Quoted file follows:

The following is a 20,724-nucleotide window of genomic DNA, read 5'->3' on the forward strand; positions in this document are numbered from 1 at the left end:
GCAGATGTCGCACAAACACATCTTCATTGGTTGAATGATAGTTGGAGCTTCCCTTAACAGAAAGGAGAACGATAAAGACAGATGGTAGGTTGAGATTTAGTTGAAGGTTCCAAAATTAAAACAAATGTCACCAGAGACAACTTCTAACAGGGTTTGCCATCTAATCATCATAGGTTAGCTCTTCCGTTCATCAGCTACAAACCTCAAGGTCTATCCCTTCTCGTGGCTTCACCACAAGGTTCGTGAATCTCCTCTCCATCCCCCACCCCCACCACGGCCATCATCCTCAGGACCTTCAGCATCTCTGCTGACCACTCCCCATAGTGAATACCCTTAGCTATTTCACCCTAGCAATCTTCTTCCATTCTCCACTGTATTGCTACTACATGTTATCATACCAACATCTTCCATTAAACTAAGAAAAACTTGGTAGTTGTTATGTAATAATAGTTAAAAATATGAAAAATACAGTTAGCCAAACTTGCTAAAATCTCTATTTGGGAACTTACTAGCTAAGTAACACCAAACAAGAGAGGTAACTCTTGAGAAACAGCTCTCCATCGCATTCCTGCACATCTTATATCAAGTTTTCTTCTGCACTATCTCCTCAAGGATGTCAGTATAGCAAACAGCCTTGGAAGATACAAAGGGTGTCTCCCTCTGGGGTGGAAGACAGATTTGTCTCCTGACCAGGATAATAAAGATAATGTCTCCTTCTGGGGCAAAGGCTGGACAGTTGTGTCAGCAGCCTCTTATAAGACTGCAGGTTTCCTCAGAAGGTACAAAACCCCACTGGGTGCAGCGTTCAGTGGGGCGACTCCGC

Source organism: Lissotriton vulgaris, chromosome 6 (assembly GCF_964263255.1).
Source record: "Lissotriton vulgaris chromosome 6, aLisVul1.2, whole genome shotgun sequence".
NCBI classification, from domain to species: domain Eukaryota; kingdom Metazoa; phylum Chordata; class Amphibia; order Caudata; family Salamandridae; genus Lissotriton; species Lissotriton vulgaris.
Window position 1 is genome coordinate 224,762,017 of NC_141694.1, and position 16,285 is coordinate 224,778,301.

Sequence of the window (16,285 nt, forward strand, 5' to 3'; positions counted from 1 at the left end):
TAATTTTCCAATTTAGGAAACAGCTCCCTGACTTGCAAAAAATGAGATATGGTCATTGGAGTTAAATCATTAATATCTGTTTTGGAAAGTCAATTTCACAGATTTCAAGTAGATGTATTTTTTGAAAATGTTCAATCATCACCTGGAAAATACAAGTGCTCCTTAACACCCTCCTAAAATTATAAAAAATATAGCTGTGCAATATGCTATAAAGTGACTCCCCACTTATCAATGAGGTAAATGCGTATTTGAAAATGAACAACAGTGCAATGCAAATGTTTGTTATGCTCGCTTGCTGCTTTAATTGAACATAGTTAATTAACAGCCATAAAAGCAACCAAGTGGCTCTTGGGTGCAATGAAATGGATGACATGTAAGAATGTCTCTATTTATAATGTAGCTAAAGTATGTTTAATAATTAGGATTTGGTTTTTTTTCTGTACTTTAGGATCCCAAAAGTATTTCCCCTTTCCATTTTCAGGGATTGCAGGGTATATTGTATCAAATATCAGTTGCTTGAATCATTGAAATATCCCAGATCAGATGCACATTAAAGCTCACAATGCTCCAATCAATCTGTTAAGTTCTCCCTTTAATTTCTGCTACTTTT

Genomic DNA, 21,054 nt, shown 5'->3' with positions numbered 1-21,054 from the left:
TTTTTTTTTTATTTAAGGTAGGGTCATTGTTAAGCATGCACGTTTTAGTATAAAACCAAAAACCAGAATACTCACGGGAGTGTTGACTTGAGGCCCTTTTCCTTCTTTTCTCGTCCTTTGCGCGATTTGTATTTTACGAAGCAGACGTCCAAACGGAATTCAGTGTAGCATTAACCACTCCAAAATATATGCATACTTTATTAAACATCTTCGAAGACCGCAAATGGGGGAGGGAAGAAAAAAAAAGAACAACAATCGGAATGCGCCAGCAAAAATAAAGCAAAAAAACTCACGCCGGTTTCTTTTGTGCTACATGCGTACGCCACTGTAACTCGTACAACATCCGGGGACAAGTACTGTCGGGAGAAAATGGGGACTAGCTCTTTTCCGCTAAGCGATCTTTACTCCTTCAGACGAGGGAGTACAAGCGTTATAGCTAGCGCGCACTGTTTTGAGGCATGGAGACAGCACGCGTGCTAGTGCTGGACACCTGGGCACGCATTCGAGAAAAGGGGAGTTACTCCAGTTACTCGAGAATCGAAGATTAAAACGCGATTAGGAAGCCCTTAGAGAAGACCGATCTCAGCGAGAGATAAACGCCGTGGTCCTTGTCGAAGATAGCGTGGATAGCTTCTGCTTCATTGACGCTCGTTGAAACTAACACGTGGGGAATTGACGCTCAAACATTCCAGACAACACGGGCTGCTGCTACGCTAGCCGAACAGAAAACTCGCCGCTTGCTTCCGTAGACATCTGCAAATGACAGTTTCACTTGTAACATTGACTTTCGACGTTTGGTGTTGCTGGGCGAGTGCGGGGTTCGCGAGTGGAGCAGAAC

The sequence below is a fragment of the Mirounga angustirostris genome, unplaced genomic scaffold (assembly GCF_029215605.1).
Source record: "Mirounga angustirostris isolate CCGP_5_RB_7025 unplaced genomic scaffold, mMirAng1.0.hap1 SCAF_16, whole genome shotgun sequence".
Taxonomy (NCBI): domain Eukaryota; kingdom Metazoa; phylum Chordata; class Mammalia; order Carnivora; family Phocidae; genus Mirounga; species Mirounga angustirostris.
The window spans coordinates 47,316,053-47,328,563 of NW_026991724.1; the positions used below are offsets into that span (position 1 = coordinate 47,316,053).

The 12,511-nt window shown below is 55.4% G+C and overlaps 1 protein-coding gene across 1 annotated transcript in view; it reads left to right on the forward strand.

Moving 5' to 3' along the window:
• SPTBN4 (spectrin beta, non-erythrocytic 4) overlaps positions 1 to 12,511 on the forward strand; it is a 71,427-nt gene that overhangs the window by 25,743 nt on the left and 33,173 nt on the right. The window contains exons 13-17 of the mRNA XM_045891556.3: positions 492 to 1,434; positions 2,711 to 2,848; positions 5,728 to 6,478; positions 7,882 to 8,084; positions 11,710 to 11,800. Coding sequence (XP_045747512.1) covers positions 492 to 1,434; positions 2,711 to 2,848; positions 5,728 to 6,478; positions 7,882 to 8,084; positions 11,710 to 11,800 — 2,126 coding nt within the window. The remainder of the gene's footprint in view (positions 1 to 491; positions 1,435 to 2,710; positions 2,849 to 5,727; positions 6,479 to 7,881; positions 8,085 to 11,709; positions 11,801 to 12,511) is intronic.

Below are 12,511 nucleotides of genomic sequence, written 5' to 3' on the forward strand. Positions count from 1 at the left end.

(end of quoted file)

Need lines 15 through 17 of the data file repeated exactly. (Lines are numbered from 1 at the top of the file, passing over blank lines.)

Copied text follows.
The 12,511-nt window shown below is 55.4% G+C and overlaps 1 protein-coding gene across 1 annotated transcript in view; it reads left to right on the forward strand.

Moving 5' to 3' along the window:
• SPTBN4 (spectrin beta, non-erythrocytic 4) overlaps positions 1 to 12,511 on the forward strand; it is a 71,427-nt gene that overhangs the window by 25,743 nt on the left and 33,173 nt on the right. The window contains exons 13-17 of the mRNA XM_045891556.3: positions 492 to 1,434; positions 2,711 to 2,848; positions 5,728 to 6,478; positions 7,882 to 8,084; positions 11,710 to 11,800. Coding sequence (XP_045747512.1) covers positions 492 to 1,434; positions 2,711 to 2,848; positions 5,728 to 6,478; positions 7,882 to 8,084; positions 11,710 to 11,800 — 2,126 coding nt within the window. The remainder of the gene's footprint in view (positions 1 to 491; positions 1,435 to 2,710; positions 2,849 to 5,727; positions 6,479 to 7,881; positions 8,085 to 11,709; positions 11,801 to 12,511) is intronic.